Magic was rendered powerless and he had just one option: quit.
LOS ANGELES – Don’t believe Magic Johnson – at all.
It’s hard to believe that Johnson, the legendary Hall of Fame former Laker, abruptly quit as the team’s president of basketball operations on Tuesday night, saying he wanted to go back to having fun and being the “old Magic.”
In less than two seasons, it was a quick reversal from when Johnson was hired and promised to restore the famous Los Angeles Lakers franchise to the NBA elite and his goal to deliver another championship.
Instead, Johnson shocked NBA America when he made the announcement in an impromptu press conference at Staples Center prior to the Lakers’ final game of a disastrous 2018-2019 season. The Lakers, despite getting LeBron in free agency, failed to make the playoffs for the sixth straight season.
“I was happier when I wasn’t the president,” Johnson said to the media. “When you gotta make trades, you’re not happy.”
Magic added,”I’m happy to be back being Magic Johnson.”
But if you really listened to Johnson’s words in that endless press conference and separated them from the smoke screens mixed in, the message was clear: Magic lost a power struggle with team owner Jeanie Buss.
Johnson had his scapegoat for this mess called Lakers basketball and wanted to fire head coach Luke Walton after the game.
It had been rumored for weeks. Plus, there were stories floated by James’ camp that LeBron wasn’t fond of his coaching style.
When a team doesn’t make the playoffs with arguably the best player on the planet, the coach would ultimately pay with his job. In professional sports, this is business as usual.
But not in LA.
That’s because the owner adores Walton. In fact, she loves him to a fault. Nothing is ever Walton’s fault.
And given the fact that Walton wasn’t hired by either Magic or GM Rob Pelinka, it seemed elementary that Walton would be dumped as the management team moved into its third season in control.
Johnson, of course, claimed that didn’t happen and he had full power to run the team.
“She gave me the power, that is the same page. I could have done anything I wanted to, tomorrow. But I decided to step down,” he said.
The concept is mind boggling in pro sports. Coaches are hired and fired all the time. It comes with the job, especially because teams usually can’t fire the whole team when things go bad.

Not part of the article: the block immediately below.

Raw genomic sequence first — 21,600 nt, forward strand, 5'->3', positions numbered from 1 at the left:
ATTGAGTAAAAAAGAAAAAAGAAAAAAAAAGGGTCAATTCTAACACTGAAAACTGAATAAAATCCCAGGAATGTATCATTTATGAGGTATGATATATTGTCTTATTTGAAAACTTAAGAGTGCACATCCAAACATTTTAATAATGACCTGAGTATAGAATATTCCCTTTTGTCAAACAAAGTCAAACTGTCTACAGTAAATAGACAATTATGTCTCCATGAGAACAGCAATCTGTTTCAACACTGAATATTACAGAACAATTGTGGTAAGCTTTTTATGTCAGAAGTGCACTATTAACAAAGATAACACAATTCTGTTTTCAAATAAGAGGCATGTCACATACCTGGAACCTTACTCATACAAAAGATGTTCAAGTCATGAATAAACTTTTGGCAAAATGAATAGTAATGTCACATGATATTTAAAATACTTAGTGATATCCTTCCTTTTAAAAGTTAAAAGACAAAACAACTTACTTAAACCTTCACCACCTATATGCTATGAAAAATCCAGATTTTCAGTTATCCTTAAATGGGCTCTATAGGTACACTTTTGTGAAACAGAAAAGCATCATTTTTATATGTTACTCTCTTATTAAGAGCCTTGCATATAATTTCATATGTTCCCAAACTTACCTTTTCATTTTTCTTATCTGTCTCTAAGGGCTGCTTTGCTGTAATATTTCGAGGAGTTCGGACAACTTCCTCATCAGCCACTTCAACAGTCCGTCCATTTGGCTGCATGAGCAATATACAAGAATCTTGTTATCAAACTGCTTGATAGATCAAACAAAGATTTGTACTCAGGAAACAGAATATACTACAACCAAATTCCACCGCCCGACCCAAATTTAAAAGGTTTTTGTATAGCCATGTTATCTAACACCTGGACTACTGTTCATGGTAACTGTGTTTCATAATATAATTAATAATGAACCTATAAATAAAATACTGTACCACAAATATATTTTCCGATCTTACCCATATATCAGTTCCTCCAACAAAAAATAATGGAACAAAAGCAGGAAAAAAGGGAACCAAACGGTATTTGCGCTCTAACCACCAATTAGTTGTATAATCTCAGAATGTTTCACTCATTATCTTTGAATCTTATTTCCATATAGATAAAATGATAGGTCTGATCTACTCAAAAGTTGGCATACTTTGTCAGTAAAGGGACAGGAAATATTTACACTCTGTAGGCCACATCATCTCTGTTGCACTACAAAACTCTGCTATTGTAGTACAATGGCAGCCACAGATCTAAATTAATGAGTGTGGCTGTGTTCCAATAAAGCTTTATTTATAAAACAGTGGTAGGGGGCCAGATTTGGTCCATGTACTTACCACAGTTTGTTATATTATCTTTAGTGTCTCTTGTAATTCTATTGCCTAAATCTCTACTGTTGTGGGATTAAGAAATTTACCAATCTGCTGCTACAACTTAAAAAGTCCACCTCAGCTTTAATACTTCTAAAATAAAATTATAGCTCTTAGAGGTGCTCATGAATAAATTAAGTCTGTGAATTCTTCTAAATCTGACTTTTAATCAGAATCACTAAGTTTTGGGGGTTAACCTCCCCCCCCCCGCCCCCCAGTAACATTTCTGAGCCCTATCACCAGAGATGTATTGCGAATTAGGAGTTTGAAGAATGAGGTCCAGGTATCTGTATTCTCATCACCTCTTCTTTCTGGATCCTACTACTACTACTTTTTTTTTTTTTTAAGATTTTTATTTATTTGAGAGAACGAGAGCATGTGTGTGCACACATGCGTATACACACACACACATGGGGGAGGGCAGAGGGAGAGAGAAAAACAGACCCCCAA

Now, here’s Johnson honestly saying rather than pull the trigger on letting Walton go, he’ll go.
Magic was rendered powerless. He had just one option: quit.
And that’s not to say that Johnson was a great team president. In fact, Johnson was bad.
There were way too many mistakes made along the way.
Sure, getting James was a feather in his cap. But did Johnson really get the prize free agent? Or was it simply the case that James wanted to be in Hollywood and was coming here regardless of who was the leader of the ship and despite what a bad roster that he had to play with.
Johnson was criticized for getting rid of D’Angelo Russell and Julius Randle, both former Lakers’ draft picks, who had breakout seasons.
Magic’s pick of Lonzo Ball with the second overall pick in the NBA draft two years ago hasn’t panned out at all.
And that roster that was put together for this season didn’t work with LeBron’s strengths.
Most NBA people wondered where the shooters were when the Lakers picked up one-year free agents Rajon Rondo, Lance Stephenson and JaVale McGee.
The other two blunders that haunted Johnson’s tenure: he assumed Paul George was coming back home to play and didn’t pursue him properly. George decided to stay with the Thunder. Worse, George wouldn’t even take a meeting with Magic.
And during this season, the public courting of Anthony Davis was bad. This blew up in Johnson’s face when the Pelicans weren’t interested in trading him to LA. Worse, all the young Lakers were exposed publicly as trade bait. It crushed them to know LeBron didn’t want them. It crashed and burned the season.
Magic never liked losing when he played the game. On Tuesday, Magic lost big and decided to quit. It seems pretty obvious.